MOSCOW, July 7 (Xinhua) -- Foreign slanders on the Law of the People's Republic of China on Safeguarding National Security in the Hong Kong Special Administrative Region (HKSAR) interfere in China's domestic affairs and violate the basic principle of international law, a Russian legal expert has said.
Vyacheslav Sevalnev, leading researcher at the Institute of Legislation and Comparative Law under the Government of the Russian Federation, made the remarks in a recent interview with Xinhua, commenting on the so-called Hong Kong Autonomy Act passed in U.S. Congress.
Sevalnev noted that China's top legislature has voted to adopt the national security law for HKSAR, which went into effect on June 30.
"In this regard, any statements or resolutions by foreign states can be considered as meddling in the internal affairs of China and thus a violation of the basic principle of international law on non-interference in the internal affairs of states," he said.
Such a principle is enshrined in the Declaration on the Inadmissibility of Intervention in the Domestic Affairs of States and the Protection of their Independence and Sovereignty adopted by the UN General Assembly in 1965 and the Declaration on Principles of International Law concerning Friendly Relations and Cooperation among States in accordance with the UN Charter adopted by the General Assembly in 1970, he recalled.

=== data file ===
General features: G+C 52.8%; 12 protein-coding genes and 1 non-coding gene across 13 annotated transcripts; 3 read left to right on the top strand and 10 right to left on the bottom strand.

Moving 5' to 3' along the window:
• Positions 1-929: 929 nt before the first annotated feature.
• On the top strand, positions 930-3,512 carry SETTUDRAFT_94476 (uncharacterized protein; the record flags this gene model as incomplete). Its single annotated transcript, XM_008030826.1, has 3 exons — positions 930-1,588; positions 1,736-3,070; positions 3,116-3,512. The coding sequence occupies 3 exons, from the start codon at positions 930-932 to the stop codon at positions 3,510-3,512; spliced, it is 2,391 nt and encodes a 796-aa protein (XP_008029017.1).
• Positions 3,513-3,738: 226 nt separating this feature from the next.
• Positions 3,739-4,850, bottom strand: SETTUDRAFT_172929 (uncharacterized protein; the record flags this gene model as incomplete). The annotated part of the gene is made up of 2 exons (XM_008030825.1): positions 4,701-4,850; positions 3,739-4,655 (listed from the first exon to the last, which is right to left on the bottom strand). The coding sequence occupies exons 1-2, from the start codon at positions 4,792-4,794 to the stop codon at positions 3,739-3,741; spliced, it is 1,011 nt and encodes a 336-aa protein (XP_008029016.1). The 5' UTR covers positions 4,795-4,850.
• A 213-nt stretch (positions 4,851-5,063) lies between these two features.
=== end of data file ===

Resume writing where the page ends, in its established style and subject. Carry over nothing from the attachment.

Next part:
As to U.S. lawmakers' criticism of some alleged violations of certain provisions of the 1984 Sino-British Joint Declaration on the Question of Hong Kong, Sevalnev stressed that the United States is neither a party to this document nor authorized to monitor its implementation.
"Such a position is unreasonable from the point of view of international law," he said.
The adoption of the national security law for HKSAR in accordance with international law is China's internal affair, as the legislation is aimed at ensuring national security and social security, as well as protecting the rights and freedoms of citizens from encroachments, the scholar said.
Therefore, it is legitimate for China to enact the law, which does not affect the rights of other countries, he added.
"The sharp reaction of the United States and Britain to the adoption of the Chinese law on safeguarding national security in HKSAR has no legal content and significance. It is related to their economic and political interests," he said.
"The adoption of this law does not pose a threat to the implementation of 'one country, two systems,'" Sevalnev said. Enditem